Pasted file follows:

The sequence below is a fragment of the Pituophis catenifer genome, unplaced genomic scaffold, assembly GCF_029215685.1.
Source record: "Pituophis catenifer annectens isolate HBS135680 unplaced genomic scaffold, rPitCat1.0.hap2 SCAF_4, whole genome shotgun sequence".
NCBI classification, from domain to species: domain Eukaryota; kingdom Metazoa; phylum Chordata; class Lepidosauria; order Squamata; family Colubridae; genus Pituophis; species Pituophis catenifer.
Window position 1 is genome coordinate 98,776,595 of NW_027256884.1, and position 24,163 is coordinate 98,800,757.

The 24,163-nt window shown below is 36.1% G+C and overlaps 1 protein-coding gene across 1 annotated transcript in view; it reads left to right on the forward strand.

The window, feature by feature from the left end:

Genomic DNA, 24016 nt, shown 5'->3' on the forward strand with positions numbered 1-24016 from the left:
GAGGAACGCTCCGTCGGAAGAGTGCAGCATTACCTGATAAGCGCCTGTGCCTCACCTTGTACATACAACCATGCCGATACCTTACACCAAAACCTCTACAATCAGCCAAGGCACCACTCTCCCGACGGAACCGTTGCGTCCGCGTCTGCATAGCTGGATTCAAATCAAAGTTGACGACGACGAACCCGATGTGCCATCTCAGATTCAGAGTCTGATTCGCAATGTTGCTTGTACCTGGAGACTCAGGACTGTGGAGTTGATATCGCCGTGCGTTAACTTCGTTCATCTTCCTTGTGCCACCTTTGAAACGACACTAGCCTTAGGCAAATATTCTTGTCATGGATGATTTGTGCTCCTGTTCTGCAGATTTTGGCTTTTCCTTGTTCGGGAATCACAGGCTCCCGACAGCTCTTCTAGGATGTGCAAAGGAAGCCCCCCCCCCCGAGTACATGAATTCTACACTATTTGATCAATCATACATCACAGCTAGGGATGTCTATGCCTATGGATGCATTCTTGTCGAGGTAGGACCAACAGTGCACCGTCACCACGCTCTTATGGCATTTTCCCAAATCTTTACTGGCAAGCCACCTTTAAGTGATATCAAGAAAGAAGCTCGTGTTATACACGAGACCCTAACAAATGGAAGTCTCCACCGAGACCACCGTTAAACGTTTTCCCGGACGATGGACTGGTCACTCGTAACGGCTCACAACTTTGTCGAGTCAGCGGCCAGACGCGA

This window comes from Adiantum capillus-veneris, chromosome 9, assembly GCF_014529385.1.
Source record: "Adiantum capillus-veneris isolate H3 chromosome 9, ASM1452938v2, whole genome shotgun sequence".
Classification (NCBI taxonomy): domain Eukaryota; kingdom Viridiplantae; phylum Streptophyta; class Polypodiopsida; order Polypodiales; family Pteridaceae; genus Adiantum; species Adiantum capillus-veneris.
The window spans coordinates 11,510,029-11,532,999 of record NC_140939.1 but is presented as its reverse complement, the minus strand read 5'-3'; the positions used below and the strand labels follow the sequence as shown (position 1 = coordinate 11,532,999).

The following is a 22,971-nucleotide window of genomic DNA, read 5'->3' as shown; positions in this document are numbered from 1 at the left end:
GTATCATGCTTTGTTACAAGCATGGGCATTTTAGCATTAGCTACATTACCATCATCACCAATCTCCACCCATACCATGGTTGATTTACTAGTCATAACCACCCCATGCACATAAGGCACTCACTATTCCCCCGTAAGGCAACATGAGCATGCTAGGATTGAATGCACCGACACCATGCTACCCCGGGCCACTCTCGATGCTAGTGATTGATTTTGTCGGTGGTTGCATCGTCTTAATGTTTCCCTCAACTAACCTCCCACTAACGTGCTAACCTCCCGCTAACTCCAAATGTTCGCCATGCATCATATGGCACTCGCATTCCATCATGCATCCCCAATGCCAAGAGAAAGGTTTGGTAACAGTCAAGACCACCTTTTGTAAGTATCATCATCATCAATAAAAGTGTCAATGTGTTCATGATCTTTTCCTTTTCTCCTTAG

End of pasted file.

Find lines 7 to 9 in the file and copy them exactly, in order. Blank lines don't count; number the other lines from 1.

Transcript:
Genomic DNA, 24016 nt, shown 5'->3' on the forward strand with positions numbered 1-24016 from the left:
GAGGAACGCTCCGTCGGAAGAGTGCAGCATTACCTGATAAGCGCCTGTGCCTCACCTTGTACATACAACCATGCCGATACCTTACACCAAAACCTCTACAATCAGCCAAGGCACCACTCTCCCGACGGAACCGTTGCGTCCGCGTCTGCATAGCTGGATTCAAATCAAAGTTGACGACGACGAACCCGATGTGCCATCTCAGATTCAGAGTCTGATTCGCAATGTTGCTTGTACCTGGAGACTCAGGACTGTGGAGTTGATATCGCCGTGCGTTAACTTCGTTCATCTTCCTTGTGCCACCTTTGAAACGACACTAGCCTTAGGCAAATATTCTTGTCATGGATGATTTGTGCTCCTGTTCTGCAGATTTTGGCTTTTCCTTGTTCGGGAATCACAGGCTCCCGACAGCTCTTCTAGGATGTGCAAAGGAAGCCCCCCCCCCCGAGTACATGAATTCTACACTATTTGATCAATCATACATCACAGCTAGGGATGTCTATGCCTATGGATGCATTCTTGTCGAGGTAGGACCAACAGTGCACCGTCACCACGCTCTTATGGCATTTTCCCAAATCTTTACTGGCAAGCCACCTTTAAGTGATATCAAGAAAGAAGCTCGTGTTATACACGAGACCCTAACAAATGGAAGTCTCCACCGAGACCACCGTTAAACGTTTTCCCGGACGATGGACTGGTCACTCGTAACGGCTCACAACTTTGTCGAGTCAGCGGCCAGACGCGA

This window comes from Adiantum capillus-veneris, chromosome 9, assembly GCF_014529385.1.